> commitment transaction, all outputs that return funds to the owner of the
> commitment transaction (a.k.a. the "local node") must be delayed for
> to_self_delay blocks. This delay is done in a second-stage HTLC transaction
> (HTLC-success for HTLCs accepted by the local node, HTLC-timeout for HTLCs
> offered by the local node)"
> Assume an attacker has 51% of the hash power she could open several lightning
> channels and in particular accept any incoming payment channel (the more
> balance is in her channels the more lucrative the 51% attack). Since the
> attacker already has a lot of hash power it is reasonable (but not necessary)
> to assume that the attacker already has a lot of bitcoins and is well known
> to honest nodes in the network which makes it even more likely to have many
> open channels.
> The attacker keeps track of her (revocable) commitment transactions in which
> the balance is mostly on the attackers side. Once the attacker knows enough
> of these (old) commitment transactions the attack is being executed in the
> following way:
> 0.) The max value of to_self_delay is evaluated. Let us assume it is 72
> blocks (or half a day).
> 1.) The attacker secretly starts mining on her own but does not broadcasts
> any successfully mined block. Since the attacker has 51% of the hash power
> she will most likely be faster than the network to mine the 72 blocks of the
> safety period in which fraudulent commitment transactions could be revoked.
> 2.) The attacker spends all the fraudulent (old) commitment transactions in
> the first block of her secrete mining endeavor.
> 3.) Meanwhile the attacker starts spending her own funds of her payment
> channels e.g on decentralized exchanges for any other (crypto)currency.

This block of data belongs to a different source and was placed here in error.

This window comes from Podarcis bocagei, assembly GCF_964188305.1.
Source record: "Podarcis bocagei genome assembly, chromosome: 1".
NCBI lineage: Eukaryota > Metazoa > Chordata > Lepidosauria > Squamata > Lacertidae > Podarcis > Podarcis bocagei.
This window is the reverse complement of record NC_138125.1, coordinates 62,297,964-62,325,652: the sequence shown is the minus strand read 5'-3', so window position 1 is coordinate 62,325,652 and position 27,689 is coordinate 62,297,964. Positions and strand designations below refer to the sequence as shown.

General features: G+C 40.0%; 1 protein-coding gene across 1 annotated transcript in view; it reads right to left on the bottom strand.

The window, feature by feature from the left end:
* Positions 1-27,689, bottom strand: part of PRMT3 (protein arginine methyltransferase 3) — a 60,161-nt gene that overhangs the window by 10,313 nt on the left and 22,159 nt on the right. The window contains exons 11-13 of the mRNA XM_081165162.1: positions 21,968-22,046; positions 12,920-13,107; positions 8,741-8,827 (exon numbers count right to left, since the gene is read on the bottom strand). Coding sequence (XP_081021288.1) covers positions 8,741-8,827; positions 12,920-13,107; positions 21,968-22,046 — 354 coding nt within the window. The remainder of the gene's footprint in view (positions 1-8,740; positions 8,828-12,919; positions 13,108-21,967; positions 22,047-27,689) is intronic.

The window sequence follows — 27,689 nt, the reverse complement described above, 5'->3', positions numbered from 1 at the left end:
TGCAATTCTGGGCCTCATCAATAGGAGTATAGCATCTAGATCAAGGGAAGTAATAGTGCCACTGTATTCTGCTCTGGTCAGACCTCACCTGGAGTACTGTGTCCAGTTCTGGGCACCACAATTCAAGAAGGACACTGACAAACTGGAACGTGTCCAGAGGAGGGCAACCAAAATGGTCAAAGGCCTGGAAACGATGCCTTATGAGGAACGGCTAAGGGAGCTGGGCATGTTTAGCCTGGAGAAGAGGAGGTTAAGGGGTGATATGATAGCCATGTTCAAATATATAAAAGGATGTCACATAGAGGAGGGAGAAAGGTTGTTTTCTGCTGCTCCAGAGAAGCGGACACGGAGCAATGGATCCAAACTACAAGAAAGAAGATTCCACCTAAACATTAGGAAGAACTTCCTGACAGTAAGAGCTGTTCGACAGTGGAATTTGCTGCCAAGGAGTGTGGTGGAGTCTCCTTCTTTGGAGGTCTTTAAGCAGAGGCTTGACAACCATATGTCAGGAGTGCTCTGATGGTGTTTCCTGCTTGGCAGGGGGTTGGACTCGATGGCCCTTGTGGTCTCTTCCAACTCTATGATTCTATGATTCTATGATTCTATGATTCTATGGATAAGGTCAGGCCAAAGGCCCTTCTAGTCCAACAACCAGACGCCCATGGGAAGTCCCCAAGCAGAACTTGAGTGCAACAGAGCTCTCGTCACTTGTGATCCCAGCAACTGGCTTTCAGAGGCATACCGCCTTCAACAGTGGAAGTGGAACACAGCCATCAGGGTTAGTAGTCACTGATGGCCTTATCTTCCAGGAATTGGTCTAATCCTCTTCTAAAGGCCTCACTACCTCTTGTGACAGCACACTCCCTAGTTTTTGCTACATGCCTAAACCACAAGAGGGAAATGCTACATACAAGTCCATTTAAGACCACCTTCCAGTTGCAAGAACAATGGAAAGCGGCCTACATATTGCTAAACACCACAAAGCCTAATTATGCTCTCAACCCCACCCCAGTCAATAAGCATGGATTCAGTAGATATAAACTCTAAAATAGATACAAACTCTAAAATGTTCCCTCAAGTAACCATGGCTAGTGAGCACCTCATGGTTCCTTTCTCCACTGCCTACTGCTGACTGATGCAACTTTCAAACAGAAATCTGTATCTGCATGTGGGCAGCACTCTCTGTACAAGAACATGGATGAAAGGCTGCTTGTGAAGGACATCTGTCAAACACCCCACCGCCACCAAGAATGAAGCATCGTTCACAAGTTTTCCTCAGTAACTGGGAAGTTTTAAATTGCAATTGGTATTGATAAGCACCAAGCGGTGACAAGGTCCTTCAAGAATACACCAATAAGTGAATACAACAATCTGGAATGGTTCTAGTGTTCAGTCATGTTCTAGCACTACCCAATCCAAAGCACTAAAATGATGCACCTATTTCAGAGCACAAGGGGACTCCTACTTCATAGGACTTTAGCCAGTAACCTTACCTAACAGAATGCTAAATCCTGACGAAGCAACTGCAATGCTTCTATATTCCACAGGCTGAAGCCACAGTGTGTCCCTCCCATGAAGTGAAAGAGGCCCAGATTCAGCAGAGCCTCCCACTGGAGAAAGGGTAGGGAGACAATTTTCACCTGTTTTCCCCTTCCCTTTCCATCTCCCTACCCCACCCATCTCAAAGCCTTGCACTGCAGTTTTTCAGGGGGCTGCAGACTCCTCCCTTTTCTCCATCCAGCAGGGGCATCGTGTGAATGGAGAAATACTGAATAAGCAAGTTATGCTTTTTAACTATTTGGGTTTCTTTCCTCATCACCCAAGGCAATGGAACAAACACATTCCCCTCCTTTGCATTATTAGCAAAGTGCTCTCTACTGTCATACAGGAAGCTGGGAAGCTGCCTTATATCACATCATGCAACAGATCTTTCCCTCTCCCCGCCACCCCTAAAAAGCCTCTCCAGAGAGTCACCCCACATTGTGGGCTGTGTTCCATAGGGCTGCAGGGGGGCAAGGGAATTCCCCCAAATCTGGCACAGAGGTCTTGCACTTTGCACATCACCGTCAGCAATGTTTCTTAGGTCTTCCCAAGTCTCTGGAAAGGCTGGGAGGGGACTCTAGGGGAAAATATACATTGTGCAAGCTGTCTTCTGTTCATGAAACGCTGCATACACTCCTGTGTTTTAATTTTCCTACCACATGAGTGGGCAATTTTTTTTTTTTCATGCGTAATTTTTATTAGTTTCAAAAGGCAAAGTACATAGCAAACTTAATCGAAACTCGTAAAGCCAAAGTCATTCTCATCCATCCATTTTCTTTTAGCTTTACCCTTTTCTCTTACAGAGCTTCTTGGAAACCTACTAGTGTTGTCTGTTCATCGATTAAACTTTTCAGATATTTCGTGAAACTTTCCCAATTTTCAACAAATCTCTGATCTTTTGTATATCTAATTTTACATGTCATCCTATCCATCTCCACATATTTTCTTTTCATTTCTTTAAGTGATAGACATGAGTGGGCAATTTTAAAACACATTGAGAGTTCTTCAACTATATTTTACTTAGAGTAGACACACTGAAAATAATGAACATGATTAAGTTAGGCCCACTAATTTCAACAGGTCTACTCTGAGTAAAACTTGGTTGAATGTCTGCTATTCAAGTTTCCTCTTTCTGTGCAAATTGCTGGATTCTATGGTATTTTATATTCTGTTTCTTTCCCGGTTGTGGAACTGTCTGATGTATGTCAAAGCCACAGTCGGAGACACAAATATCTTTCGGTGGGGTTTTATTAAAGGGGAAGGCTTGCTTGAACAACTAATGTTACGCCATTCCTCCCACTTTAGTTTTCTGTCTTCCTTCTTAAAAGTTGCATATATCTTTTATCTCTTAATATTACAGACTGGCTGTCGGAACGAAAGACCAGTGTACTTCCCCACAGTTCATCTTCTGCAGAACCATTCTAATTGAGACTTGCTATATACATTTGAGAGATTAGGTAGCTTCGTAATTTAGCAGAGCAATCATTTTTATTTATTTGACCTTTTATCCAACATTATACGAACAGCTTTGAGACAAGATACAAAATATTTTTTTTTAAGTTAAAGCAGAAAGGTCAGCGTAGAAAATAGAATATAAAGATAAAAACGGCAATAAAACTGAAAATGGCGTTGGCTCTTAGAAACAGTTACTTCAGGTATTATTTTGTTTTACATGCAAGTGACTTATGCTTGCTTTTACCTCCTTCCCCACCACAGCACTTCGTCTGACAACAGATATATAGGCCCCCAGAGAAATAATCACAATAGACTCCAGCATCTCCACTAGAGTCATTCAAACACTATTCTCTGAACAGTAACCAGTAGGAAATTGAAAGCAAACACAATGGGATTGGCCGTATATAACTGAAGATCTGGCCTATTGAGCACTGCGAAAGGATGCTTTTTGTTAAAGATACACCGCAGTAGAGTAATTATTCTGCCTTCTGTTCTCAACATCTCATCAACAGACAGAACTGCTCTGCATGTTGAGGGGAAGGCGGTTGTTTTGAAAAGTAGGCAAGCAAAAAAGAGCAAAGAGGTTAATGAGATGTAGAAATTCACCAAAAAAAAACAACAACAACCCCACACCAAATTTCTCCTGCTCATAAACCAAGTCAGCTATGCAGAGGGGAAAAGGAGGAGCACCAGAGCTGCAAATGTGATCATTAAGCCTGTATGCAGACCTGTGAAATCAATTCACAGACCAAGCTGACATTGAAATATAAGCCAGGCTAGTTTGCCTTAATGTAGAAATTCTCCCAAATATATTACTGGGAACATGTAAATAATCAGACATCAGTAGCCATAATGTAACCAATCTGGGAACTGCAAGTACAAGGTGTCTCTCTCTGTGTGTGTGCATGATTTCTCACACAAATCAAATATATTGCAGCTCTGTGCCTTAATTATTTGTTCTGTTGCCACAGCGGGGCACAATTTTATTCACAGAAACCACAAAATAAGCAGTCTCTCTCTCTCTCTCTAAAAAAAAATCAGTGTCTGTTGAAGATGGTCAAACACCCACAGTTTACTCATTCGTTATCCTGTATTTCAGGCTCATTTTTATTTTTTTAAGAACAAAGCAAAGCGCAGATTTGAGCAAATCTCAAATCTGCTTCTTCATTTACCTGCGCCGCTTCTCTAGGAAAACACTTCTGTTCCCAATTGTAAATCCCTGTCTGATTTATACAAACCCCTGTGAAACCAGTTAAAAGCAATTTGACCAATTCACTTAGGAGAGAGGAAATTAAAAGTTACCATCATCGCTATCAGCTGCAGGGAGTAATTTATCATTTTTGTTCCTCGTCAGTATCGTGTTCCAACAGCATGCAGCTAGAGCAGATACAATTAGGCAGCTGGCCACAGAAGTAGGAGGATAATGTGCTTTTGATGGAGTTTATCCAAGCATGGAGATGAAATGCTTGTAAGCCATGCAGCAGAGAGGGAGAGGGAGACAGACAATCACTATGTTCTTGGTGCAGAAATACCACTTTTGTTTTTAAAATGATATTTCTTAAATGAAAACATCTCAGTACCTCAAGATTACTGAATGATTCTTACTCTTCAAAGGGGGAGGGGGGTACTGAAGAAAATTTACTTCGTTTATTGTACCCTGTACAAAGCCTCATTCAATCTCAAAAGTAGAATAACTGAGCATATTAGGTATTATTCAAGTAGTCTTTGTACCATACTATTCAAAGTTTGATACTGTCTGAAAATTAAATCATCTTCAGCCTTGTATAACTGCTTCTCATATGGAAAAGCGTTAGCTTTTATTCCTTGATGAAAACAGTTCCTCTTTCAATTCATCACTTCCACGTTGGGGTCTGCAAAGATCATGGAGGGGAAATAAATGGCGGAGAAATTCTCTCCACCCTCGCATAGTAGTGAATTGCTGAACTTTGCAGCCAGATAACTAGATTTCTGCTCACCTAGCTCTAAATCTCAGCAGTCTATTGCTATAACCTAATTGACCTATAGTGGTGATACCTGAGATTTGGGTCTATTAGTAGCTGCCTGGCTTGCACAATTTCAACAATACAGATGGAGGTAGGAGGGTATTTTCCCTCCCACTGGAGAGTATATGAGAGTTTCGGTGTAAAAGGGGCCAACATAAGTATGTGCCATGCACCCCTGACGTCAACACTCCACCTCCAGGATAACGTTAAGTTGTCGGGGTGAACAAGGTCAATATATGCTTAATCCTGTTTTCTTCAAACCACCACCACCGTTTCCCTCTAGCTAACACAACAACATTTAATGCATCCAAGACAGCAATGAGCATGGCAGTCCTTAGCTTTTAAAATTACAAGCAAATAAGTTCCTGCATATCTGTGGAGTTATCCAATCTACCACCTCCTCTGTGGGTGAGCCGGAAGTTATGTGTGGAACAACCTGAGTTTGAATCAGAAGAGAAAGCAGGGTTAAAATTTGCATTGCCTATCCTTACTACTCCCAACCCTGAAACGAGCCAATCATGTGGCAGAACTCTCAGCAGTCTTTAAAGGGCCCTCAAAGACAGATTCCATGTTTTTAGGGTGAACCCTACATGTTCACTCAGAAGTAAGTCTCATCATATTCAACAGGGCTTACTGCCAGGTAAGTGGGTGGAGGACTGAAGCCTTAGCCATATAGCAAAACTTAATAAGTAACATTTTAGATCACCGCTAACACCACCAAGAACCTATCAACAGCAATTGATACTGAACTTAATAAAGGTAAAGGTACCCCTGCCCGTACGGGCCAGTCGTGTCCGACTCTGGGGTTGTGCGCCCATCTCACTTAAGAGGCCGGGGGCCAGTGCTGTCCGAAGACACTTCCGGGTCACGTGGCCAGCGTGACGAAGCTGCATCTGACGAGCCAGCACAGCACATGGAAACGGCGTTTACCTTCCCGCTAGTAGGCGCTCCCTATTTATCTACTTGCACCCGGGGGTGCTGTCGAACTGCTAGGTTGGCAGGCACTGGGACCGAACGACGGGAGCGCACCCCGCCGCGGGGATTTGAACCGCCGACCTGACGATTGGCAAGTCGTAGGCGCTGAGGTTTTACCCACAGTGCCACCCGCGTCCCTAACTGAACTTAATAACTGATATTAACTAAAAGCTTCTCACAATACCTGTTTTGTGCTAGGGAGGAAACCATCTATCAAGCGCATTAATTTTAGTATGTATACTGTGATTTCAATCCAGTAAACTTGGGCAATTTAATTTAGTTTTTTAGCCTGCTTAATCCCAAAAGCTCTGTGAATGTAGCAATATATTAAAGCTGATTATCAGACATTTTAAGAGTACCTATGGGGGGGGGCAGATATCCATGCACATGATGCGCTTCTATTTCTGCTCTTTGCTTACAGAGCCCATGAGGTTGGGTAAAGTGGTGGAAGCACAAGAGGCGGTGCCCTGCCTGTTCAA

> 4.) As soon as the attacker has mined enough blocks that the commitment
> transactions cannot be revoked she broadcasts her secretly minded blockchain
> which will be accepted by the network as it is the longest chain. (In
> Particular she includes all the other bitcoin transactions that are also in
> the original public blockchain so that other people don't even realize
> something suspicious has happened.)
> Since according to the spec channels should never be balanced worse than 99%
> to 1% the attacker could steal up to 99% of all the bitcoins allocated in the
> sum of all payment channels the attacker was connected to. This amount could
> obviously be way higher than just double spending her own funds. This attack
> would be interesting in particular for the power nodes created by the
> Barabasi-Albert model of lnd's autopilot (c.f.:
> https://github.com/lightningnetwork/lnd/issues/677 ).
> I understand that with the growth of the bitcoin (mining) network a 51%
> attack becomes less and less likely. Also I am very happy to be proven false
> about the attack that I am describing.
> Another sad thing about this attack is that I currently do not see any
> (reasonable) way of preventing this form of a 51% attack (other than creating
> payment channels that don't offer the possibility of revocation) as it is
> abusing exactly the core idea of lightning to do something in secret without
> broadcasting it.
> Best regards Rene